2. Description of Related Technology

Recent advances in content delivery technologies have led to the proliferation of different content sources carrying a wide variety of content. A viewer may be easily overwhelmed by the presentation of hundreds of broadcast channels, purchasable content channels (e.g., VOD, pay-per-view, etc.) and the like, offering programming 24 hours per day. A channel-by-channel search for specific content can be tedious and frustrating to the user. With such an abundance of content offered, the user may be unable to rapidly and easily locate content of interest at any one time.

Likewise, other technological advancements have brought into common use electronic devices that allow users to record content received from a bearer network (such as a cable television or satellite network), whether at their premises or another location within the network. These devices include, inter alia, on digital video recorders (DVR), and personal video recorders (PVR). Access to content stored on recording devices further increases the overabundance of content available to the user.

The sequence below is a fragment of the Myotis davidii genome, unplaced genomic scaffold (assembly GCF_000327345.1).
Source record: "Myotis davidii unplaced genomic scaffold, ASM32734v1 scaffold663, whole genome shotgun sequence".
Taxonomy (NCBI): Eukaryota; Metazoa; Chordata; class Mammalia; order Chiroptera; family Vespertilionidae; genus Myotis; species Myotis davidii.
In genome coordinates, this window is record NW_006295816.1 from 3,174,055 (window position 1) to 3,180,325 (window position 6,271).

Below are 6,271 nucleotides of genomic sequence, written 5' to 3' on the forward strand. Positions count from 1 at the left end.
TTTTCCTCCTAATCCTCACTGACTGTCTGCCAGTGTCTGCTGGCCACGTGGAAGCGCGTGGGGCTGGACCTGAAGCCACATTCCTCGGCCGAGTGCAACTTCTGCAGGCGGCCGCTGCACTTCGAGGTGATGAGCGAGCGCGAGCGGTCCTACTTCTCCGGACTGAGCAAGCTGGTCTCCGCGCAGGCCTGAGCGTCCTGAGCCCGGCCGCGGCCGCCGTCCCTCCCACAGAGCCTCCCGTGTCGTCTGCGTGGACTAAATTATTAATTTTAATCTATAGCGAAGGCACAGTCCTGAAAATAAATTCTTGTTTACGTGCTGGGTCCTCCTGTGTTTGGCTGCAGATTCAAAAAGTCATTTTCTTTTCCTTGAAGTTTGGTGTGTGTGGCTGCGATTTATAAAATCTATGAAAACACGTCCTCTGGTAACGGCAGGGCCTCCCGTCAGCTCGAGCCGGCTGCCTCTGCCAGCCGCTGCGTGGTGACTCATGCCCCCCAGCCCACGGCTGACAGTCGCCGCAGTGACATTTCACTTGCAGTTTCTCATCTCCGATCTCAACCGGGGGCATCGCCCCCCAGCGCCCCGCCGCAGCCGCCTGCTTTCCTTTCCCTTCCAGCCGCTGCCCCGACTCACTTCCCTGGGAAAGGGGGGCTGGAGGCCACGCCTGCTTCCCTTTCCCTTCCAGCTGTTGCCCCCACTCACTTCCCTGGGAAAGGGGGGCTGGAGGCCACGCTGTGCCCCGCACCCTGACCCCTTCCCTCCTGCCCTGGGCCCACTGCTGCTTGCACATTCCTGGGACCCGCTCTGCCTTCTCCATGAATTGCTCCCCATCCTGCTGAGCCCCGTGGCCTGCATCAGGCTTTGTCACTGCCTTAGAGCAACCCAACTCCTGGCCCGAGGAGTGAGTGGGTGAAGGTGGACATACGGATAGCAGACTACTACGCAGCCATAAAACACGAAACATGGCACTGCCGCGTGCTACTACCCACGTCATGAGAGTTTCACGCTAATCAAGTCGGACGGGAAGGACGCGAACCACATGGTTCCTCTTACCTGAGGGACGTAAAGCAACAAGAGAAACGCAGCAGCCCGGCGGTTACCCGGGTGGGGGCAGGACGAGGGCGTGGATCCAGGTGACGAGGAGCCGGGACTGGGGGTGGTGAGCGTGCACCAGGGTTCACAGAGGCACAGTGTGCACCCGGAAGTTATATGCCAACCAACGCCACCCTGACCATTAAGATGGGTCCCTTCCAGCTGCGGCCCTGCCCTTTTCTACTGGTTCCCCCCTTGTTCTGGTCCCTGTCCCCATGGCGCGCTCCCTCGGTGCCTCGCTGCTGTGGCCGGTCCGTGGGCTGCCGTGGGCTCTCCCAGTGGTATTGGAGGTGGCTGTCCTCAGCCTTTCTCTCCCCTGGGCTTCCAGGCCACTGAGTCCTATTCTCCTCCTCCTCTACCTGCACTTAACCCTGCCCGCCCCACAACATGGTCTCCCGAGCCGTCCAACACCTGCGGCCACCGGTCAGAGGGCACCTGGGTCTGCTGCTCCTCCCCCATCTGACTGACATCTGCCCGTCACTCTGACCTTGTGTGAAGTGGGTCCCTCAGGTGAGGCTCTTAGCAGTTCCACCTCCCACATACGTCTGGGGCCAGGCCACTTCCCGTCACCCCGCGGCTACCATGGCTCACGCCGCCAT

Some existing methods for specifically providing content in which a user may be interested, from among the large quantity and variety of content available, include the utilization of demographic data and/or explicit viewer designation of particular content. For instance, a user may have his/her content pre-selected (or at least the possibilities narrowed) based on their demographics, and/or explicit selections or preferences of the user. However, these methods generate targeted content based only on the information a user specifically gives or enters into the system (or which can be gleaned from their subscriber account, etc.).